After a speculative piece from Forbes, and key departures from the development team at Bungie, there was player concern that the studio might leave the Crucible behind in the next entry. In a livestream on Wednesday, the developers eased the minds of competitive Destiny players by saying that the development of Bungie continues.
Over the weekend, Valve unveiled the first official teaser for its first-party virtual reality headset. At the time, the teaser promised more information in May 2019, but it looks like a leaked Steam page beat them to the punch a little bit. The page is still very much a placeholder, but it confirmed a few key details; the headset is expected to start shipping on the 15th of June, and it will come with two controllers (one for each hand) and base stations.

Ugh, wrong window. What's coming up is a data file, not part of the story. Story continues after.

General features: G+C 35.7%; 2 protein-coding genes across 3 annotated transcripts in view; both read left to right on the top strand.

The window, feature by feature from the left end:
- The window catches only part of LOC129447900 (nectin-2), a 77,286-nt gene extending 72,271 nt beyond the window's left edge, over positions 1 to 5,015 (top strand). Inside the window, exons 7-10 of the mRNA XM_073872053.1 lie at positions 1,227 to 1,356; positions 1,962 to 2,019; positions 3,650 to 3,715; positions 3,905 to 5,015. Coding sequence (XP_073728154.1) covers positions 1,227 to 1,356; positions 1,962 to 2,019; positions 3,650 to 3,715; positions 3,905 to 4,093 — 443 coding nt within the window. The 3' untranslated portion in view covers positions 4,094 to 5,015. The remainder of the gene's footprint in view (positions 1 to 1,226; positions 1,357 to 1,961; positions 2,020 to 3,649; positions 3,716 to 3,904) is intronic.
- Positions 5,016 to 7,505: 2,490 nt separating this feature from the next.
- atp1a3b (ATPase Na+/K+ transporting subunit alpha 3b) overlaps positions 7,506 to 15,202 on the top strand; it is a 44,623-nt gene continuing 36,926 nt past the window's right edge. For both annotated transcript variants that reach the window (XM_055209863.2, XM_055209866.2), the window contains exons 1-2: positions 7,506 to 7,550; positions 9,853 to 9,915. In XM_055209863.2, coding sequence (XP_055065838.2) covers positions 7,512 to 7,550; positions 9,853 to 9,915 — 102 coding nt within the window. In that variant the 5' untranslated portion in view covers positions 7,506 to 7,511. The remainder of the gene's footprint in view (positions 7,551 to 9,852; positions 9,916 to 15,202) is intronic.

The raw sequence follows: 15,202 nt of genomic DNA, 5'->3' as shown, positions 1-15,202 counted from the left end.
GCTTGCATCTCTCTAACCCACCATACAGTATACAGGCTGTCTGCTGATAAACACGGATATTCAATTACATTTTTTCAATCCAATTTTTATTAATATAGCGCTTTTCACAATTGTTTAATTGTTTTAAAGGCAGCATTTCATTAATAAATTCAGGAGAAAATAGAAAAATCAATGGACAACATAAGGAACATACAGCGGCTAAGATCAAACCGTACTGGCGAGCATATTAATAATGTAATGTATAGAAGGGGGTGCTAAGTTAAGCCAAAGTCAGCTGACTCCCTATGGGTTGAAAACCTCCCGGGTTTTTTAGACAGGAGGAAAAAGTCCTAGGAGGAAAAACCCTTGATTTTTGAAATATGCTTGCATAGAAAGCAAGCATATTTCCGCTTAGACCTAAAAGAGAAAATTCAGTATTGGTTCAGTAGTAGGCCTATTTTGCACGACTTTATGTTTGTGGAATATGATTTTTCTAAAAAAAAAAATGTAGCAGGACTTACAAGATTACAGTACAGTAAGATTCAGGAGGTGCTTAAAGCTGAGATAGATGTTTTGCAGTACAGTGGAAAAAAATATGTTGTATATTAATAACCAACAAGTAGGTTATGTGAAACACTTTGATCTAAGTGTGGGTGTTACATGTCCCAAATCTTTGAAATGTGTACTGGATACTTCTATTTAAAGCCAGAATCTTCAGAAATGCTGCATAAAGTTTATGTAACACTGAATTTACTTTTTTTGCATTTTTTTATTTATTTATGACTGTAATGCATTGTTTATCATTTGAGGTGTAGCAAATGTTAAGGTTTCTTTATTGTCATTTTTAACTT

Apex Legends has had a wildly successful launch. While it’s unquestionably a successful battle royale and a free-to-play smash for Respawn Entertainment and Electronic Arts, that doesn’t necessarily translate into longer-term staying power. Can Apex Legends sustain a successful esports ecosystem? That’s a big question with an uncertain answer, but organizations are already assembling teams to take to the game, even though it’s not clear what Apex Legends might look like in six months or a year.
A few weeks back, Epic Games’ Steve Allison spoke to PCWorld about the exclusive deals it was striking with publishers to get games on its platform. Allison stated, “We will definitely not be doing exclusives at this scale for a long period of time.” A few days after that statement, Epic signed a deal with the developers behind Observation that was essentially a repeat of the situation with Metro Exodus.